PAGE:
• Positive: Rough and Tough forward Matt Martin being used on the Islanders Number 1 powerplay unit, which scored twice against the Rangers, once because of the work of Martin in front of the net.  The toughest Islanders forward, who also has some sleek moves, has emerged as a reliable workhorse for Jack Capuano.  Last season, Martin focused more on his work as an enforcer, but that has changed.  The hits remain, and so does the policing, but the forward has become a mainstay on the Isles’ roster.  Great work, Matt!
  • Positive: After a sluggish first game against the Florida Panthers, the Islanders’ young duo of Travis Hamonic and Andrew Macdonald have picked up right where they left off.  Travis had 5 shots and an almost breakaway against the Rangers, and Andrew has given the Islanders their second most ice time in the early going.  It seems as if the praise never stops for these two, but they are now woven into the fabric of the Isles’ top four defenseman, and will be for a long time to come.
  • Positive: The New York Islanders’ penalty kill.  The Islanders brought in veteran, and former New Jersey Devil, Jay Pandolfo, to play on their Number 1 penalty kill unit, and although met with criticism at first, you don’t hear too many complaints right now.  The well-seasoned vet has provided an immeasurable presence on the first unit, leading the Isles to a perfect 4 for 4 kill against the Rangers, and 14 out of 15 penalty kills early on.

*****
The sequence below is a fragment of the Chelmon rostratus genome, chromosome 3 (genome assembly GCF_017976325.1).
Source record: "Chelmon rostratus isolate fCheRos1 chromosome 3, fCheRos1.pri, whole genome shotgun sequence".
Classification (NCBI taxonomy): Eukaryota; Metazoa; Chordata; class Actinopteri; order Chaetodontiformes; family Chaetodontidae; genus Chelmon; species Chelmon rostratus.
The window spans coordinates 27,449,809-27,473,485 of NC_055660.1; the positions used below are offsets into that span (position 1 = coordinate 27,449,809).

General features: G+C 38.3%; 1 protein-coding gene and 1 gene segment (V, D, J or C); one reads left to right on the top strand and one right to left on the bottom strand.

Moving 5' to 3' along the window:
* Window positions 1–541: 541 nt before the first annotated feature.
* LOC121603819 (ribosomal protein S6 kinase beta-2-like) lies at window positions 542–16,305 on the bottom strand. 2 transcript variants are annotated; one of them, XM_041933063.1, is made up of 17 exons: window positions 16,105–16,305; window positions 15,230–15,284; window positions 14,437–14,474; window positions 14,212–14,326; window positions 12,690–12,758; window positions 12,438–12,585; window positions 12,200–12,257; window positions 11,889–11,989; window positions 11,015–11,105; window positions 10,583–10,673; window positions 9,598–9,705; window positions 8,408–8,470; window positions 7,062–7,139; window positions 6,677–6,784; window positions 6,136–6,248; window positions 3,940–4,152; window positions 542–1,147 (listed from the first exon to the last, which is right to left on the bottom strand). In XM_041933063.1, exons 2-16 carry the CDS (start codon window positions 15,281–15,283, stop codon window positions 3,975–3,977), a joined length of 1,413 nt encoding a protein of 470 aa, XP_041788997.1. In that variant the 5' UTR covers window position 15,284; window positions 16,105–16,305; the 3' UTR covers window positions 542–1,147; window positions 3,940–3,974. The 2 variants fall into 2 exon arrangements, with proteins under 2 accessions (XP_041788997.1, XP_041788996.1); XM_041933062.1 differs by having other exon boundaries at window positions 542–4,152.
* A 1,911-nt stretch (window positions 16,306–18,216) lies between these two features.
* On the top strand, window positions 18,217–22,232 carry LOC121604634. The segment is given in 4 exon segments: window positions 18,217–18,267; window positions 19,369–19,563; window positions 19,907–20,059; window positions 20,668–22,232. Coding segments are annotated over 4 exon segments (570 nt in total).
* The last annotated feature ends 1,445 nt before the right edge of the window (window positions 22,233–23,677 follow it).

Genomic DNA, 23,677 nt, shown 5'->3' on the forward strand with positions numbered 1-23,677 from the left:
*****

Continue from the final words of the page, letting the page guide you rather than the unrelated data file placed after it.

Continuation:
• Negative: The duo of Josh Bailey and Blake Comeau, whom played together on the third line before Comeau rode the pine against the Rangers, are not playing quality hockey in the early going.  Josh continues to struggle, and has recently been a teeny, tiny bit more noticeable with his work in the defensive zone.  Comeau – however – only had 1 hit and 1 shot on net in 3 games.  In turn, Jack Capuano scratched the former 24 goal scorer against the Rangers.  If Blake is to become part of the Isles’ core, like he feels he is, he needs to be better and more consistent.  After coming to terms on the eve of arbitration on a new contract, the forward will have nothing handed to him.  Seeing as the deal was just made for one year, it could be said that Comeau may have to work extra hard to stay with this emerging group of forwards.  Wake up, Blake!

The next test for the Islanders comes in the form of the Tampa Bay Lightning, whos goaltending and defense has left a lot to be desired.  Roloson, who was re-signed at the age of 42 after a dazzling run to the Eastern Conference Finals, has let in 12 goals in the last 5 periods of hockey.  The Islanders may be able to wreak havoc on a porous defense, but the stars up front for the Lightning would love to engage in a track meet with the Isles.  Look for Al Montoya to get the nod.

– M. Manzo

The ‘Deal’ On A Thin Line

When Charles Wang and Nassau County Executive Ed Mangano announced an unprecedented revenue-sharing deal with Nassau County, many felt the timing was conspicuous, at best.

It is, after all, uncertain times.  Period.  Nassau County has seen its worst monetary deficit in the history of the county; with property taxes rising amongst some of the very worst in the United States.  The people who reside in Nassau County, few who represent the Orange and Blue, could imagine such a deal being tabled in such crisis times.  Yet still, Charles Wang and Ed Mangano felt that if the Islanders were to remain, the greater good would have to prevail.